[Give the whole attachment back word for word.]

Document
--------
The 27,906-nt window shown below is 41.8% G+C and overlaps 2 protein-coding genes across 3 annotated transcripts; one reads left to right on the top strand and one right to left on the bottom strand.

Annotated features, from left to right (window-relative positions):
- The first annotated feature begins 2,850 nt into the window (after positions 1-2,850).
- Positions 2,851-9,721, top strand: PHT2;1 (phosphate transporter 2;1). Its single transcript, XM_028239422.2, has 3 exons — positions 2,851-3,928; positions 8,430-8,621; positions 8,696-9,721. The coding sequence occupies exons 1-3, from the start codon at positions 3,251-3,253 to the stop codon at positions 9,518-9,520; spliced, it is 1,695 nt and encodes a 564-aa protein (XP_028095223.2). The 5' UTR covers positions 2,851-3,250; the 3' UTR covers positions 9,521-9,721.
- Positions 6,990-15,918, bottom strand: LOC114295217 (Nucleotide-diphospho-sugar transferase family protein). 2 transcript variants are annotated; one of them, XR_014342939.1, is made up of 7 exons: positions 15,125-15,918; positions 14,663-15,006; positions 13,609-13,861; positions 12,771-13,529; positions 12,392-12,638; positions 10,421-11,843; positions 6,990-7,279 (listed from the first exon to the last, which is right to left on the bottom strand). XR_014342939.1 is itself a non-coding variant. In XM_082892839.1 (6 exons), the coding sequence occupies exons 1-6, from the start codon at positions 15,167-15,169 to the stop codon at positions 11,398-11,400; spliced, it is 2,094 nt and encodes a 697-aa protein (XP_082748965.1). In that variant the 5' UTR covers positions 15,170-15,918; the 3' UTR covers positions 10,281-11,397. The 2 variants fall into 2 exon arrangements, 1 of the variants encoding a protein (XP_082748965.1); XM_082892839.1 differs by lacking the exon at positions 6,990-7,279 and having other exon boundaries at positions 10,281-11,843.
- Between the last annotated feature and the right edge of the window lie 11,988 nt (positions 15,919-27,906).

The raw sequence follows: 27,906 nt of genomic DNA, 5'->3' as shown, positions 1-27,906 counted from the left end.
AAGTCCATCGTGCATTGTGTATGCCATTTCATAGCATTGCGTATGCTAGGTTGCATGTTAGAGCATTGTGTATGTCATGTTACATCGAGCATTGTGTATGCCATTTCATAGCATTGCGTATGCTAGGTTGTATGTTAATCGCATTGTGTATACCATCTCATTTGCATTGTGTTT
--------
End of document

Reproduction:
The 27,906-nt window shown below is 41.8% G+C and overlaps 2 protein-coding genes across 3 annotated transcripts; one reads left to right on the top strand and one right to left on the bottom strand.

Annotated features, from left to right (window-relative positions):
- The first annotated feature begins 2,850 nt into the window (after positions 1-2,850).
- Positions 2,851-9,721, top strand: PHT2;1 (phosphate transporter 2;1). Its single transcript, XM_028239422.2, has 3 exons — positions 2,851-3,928; positions 8,430-8,621; positions 8,696-9,721. The coding sequence occupies exons 1-3, from the start codon at positions 3,251-3,253 to the stop codon at positions 9,518-9,520; spliced, it is 1,695 nt and encodes a 564-aa protein (XP_028095223.2). The 5' UTR covers positions 2,851-3,250; the 3' UTR covers positions 9,521-9,721.
- Positions 6,990-15,918, bottom strand: LOC114295217 (Nucleotide-diphospho-sugar transferase family protein). 2 transcript variants are annotated; one of them, XR_014342939.1, is made up of 7 exons: positions 15,125-15,918; positions 14,663-15,006; positions 13,609-13,861; positions 12,771-13,529; positions 12,392-12,638; positions 10,421-11,843; positions 6,990-7,279 (listed from the first exon to the last, which is right to left on the bottom strand). XR_014342939.1 is itself a non-coding variant. In XM_082892839.1 (6 exons), the coding sequence occupies exons 1-6, from the start codon at positions 15,167-15,169 to the stop codon at positions 11,398-11,400; spliced, it is 2,094 nt and encodes a 697-aa protein (XP_082748965.1). In that variant the 5' UTR covers positions 15,170-15,918; the 3' UTR covers positions 10,281-11,397. The 2 variants fall into 2 exon arrangements, 1 of the variants encoding a protein (XP_082748965.1); XM_082892839.1 differs by lacking the exon at positions 6,990-7,279 and having other exon boundaries at positions 10,281-11,843.
- Between the last annotated feature and the right edge of the window lie 11,988 nt (positions 15,919-27,906).

The raw sequence follows: 27,906 nt of genomic DNA, 5'->3' as shown, positions 1-27,906 counted from the left end.
AAGTCCATCGTGCATTGTGTATGCCATTTCATAGCATTGCGTATGCTAGGTTGCATGTTAGAGCATTGTGTATGTCATGTTACATCGAGCATTGTGTATGCCATTTCATAGCATTGCGTATGCTAGGTTGTATGTTAATCGCATTGTGTATACCATCTCATTTGCATTGTGTTT